Ready, Set, Grow

North Texas Catholic
(Aug 2, 2019) Local

Lauren Wilde and Annice Barber-Petroff sand a part for a baby bed as they take part in the Metanoia Retreat at Saint Ann Parish in Burleson, Sunday, July 21, 2019. (NTC/Rodger Mallison)

Metanoia photo gallery

BURLESON — Putting faith into action and learning how to experience a true conversion as Christ’s disciple was the mission of a five-day intensive youth retreat held at Saint Ann Parish in Burleson.

Mission accomplished, according to Mathew Hawkins, a Metanoia Retreat facilitator who is a missionary with Adore Ministries in Houston.

The word metanoia, Greek for repentance, refers to a change of mind. The goal of the retreat was simple: to help all that attend learn how to be a saint.

Organizers opened the week with pizza and icebreaker games that led to silliness and laughter, allowing the teens to relax and get to know each other. The youth gave up their cell phones to disconnect from outside distractions and allow them to live in the moment.

“Sometimes we can't see it, but God has a plan for every single one of you and we want to help you realize that plan,” Hawkins said during the opening session.

Hawkins said it was great see the youth learn how to serve others while reforming themselves. Even by midweek Hawkins began noticing fruits of the retreat, especially in the students who wrote testimonies and shared with others what the Lord has done with them and why they follow their faith.

Mathew Hawkins, of Georgia, leads the opening session as high school students participate in the Metanoia Retreat at Saint Ann Parish in Burleson, Sunday, July 21, 2019. (NTC/Rodger Mallison)

“This is such a mix of cool kids,” Hawkins said. “What’s so good about listening to their testimonies is they get to hear from their peers and learn what others have experienced. They realize they all have something in common and it bonds them.”

Hawkins said most youth come from great backgrounds but will still face a tough challenge once they leave home.

“The next stage of their life will be the hardest,” he said. “So, when they leave high school, they will know how to keep their faith.”

Emmaline Gappa, a 16-year-old from St. Elizabeth Ann Seton Parish in Keller, said metanoia, the name of the camp, is appropriate.

“It’s a conversion. It speaks true to what the entire camp is,” Gappa said. “If you’re willing to experience Christ in your life, you’re really able to see faith in a different light.”

Gappa said the camp covers all the bases important to her such as Adoration, Mass, service, and friendship. “It’s definitely encouraging to be able to walk away after sharing personal testimonies and realize that we’re more alike than we realize.”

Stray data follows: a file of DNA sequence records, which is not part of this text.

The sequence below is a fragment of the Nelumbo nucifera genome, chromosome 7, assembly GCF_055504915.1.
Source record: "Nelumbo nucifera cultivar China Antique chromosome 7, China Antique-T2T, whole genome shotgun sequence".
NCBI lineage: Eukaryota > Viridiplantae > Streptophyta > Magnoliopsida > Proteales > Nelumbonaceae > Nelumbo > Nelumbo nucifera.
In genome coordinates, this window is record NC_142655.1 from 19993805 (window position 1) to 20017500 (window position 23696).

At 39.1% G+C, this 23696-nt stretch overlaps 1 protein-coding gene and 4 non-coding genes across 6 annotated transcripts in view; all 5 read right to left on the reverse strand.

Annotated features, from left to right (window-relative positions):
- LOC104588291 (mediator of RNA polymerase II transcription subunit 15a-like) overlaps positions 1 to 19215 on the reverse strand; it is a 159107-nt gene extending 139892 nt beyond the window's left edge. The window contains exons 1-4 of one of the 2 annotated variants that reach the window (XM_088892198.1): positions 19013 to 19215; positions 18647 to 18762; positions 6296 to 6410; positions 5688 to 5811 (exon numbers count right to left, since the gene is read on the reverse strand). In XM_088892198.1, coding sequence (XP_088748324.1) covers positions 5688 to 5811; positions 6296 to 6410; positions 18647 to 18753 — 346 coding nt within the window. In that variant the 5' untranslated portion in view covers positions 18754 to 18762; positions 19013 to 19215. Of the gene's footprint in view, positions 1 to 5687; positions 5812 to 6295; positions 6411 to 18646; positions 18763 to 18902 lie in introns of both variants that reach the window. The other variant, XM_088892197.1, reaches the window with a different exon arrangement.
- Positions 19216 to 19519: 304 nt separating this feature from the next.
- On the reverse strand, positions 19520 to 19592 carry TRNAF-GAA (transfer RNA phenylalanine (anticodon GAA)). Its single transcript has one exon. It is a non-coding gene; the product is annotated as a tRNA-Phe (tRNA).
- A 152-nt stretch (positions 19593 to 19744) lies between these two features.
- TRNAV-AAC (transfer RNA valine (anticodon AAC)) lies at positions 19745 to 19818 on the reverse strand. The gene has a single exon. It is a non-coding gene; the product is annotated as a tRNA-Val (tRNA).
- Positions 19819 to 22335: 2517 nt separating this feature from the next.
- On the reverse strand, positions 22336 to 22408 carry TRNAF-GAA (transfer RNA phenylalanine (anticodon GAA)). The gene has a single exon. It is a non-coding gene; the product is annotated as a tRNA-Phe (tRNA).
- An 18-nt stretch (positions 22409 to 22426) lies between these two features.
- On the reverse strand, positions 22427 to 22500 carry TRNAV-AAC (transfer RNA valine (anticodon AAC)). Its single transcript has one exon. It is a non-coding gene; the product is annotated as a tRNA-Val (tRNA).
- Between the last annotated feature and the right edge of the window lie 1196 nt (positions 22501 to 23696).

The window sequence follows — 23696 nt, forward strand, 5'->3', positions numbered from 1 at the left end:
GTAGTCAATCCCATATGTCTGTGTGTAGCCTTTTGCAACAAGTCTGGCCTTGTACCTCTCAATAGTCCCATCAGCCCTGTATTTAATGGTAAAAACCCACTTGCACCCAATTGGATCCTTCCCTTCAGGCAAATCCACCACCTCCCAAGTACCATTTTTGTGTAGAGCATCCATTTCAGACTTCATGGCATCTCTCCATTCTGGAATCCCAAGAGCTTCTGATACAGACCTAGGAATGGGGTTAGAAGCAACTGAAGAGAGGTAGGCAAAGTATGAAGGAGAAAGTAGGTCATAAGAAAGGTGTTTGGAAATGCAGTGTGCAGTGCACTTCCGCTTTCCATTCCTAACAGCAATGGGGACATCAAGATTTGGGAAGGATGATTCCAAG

Along with games and hanging out with peers, activities at the camp included prayer, Adoration, daily Mass, Confession, praise and worship, small groups, service, and breakout talks.

Metanoia Retreat replaces the diocese’s two previous camps — Young Disciples and Camp Fort Worth.

Victoria Ramon, associate director of youth ministry, said bringing together the two camps allows for something new while keeping the essence of both.

“Metanoia provides an opportunity for the youth to experience the best of both these events without having to choose one week over another,” Ramon said. “Overall, we believe the week was a great start and foundation to understanding where Jesus is working and where He is alive in our young people.”

Carlos Flores, a 16-year-old who attends St. Stephen Parish in Weatherford and had attended Young Disciples previously, said he enjoyed the service aspect Metanoia provided.

Participants in the Metanoia Retreat join parishioners in Eucharistic Adoration at Saint Ann Parish in Burleson, Sunday, July 21, 2019. (NTC/Rodger Mallison)

“We went to Catholic Charities. I never knew what all they did,” Flores said. “I learned they help immigrants and refugees.”

Flores said he will leave the retreat with confidence.

“When I go back [to] what people say is the ‘real world,’ I'm not embarrassed or shy about my faith,” he said. “I know I’ll be OK out there.”

A group from Holy Angels Parish in Clifton also attended the retreat. Annice Barber-Petroff, 16, said the retreat allowed her to learn more about devotions such as Divine Mercy Chaplet and Liturgy of the Hours.

“When you start to pray, it’s hard to sit there and listen. It’s helpful to have a manual,” she said, referring to Christian Prayer: The Liturgy of the Hours, a book given to each attendee.

Barber-Petroff said another surprise was how she found joy after going to Confession.

“Usually when I go, I just confess mortal sins. This time I did the examination of conscience,” she said. “I felt so joyful afterward — like when I was a child. It makes it a lot more meaningful.”

Annice Barber, Barber-Petroff’s mother (also named Annice), youth minister at Holy Angels, said her “campers” intend to bring what they learned back to the parish and share with others.

“I love the idea of these kids fanning out across the diocese and carrying out to their communities what we’ve experienced here — learning the love of Christ, how to have a deeper commitment, and what conversions are all about,” Barber said. “And their testimonies — just hearing how they’re experiencing conversion when they slow down and see Christ working in their lives. It’s amazing to bear witness to that.”

Barber said being from a small parish, it was great to witness her students realize they are a part of something much bigger. “It’s like we are all in the same family,” she said.

Barber said the retreat was not only enjoyable for her as a counselor, but it helped her form connections with other youth ministers to share ideas. “I have a lot more knowledge about what the diocese is offering to the youth and to each parish,” she said. “It was helpful on all fronts—personal, spiritual, and professional.”

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